If people always knew when intruders had broken into their homes, no one would ever die this way. I grab a chef’s knife, the knife that slices through raw chicken, bone and flesh, and return to the living room where the moth persists at the lamp. There’s only one way to be sure. I’ll have to check.
Day: March 27, 2016
Perhaps because of the housing boom and bust of the early 21st century, American society is now more aware of the “near poor” or people who are just getting by. But when I was a teenager, normal-looking actually meant “just like everyone else.” No one knew I was hungry and poor.
She kept her head down, noting pieces of chrome, the crunch of sandal on pebbles on asphalt, the sound of whirring cars, a dead hawk with its pure white breast ripped apart and wings frayed every which way.
Ruth had always said that when she was too enfeebled to live independently, she’d “off” herself, as she put it with characteristic candor. A Right-to-Die advocate for decades, she was now bequeathing possessions. That’s what people did when they were going to do themselves in. Ruth would have been proud of me for putting it that way, for not resorting to a more comfortable euphemism.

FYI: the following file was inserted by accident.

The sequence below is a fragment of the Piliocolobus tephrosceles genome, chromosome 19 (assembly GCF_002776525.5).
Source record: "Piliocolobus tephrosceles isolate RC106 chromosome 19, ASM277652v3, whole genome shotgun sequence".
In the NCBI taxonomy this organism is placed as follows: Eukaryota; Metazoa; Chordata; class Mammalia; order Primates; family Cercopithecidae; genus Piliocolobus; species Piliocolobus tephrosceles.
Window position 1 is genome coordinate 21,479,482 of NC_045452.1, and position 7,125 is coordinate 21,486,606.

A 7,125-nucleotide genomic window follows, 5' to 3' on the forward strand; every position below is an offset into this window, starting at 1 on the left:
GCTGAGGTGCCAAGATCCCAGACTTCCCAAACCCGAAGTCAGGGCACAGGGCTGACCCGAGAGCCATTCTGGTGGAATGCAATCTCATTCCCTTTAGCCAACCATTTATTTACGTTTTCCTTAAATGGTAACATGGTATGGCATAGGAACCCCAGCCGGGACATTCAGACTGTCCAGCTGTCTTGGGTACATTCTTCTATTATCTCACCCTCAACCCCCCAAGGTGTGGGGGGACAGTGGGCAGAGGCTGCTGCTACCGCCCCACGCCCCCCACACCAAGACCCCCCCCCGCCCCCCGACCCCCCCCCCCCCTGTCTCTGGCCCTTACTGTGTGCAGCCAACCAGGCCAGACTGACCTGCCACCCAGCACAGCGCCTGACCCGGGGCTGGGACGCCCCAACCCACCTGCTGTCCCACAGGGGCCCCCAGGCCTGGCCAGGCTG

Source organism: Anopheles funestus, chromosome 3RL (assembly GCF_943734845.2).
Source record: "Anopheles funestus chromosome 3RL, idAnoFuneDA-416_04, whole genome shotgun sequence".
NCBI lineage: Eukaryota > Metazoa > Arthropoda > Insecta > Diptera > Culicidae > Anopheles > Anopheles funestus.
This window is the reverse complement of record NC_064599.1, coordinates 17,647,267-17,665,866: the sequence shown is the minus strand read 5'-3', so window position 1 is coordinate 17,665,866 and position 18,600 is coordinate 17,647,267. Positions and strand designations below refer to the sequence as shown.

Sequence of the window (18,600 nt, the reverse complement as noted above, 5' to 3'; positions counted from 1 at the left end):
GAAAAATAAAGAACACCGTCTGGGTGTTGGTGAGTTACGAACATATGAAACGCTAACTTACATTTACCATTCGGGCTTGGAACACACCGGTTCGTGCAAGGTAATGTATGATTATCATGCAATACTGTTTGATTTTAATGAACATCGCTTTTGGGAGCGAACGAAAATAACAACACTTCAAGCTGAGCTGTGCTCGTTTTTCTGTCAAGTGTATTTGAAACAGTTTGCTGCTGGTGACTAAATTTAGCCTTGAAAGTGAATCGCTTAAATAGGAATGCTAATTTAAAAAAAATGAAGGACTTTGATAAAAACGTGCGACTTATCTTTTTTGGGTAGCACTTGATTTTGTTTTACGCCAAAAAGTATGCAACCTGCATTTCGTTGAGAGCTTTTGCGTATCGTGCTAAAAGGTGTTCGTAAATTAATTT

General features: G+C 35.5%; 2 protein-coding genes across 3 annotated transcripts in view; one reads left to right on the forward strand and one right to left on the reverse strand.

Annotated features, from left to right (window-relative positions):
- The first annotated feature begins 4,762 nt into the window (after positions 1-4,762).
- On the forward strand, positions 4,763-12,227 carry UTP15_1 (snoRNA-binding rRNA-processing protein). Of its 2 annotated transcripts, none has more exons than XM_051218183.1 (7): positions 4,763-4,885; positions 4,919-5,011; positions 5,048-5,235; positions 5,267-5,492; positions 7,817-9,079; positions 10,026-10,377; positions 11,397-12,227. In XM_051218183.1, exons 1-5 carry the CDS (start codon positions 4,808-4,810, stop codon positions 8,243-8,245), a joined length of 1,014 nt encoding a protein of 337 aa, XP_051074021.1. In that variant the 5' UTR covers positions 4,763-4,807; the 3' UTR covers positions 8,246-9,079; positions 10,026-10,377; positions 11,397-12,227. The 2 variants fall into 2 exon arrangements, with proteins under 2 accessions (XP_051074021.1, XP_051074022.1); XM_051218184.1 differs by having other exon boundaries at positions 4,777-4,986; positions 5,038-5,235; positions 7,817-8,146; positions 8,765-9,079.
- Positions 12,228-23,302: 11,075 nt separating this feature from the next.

My body is a private and practical thing—something yielded to the production of children and the scrubbing of a bathtub, but not something I would find either pleasure or pride in offering to the public. And yet, here I am, sitting in front of a computer, offering its naked portrait to the public gaze because, as a writer, my job is to be publicly naked.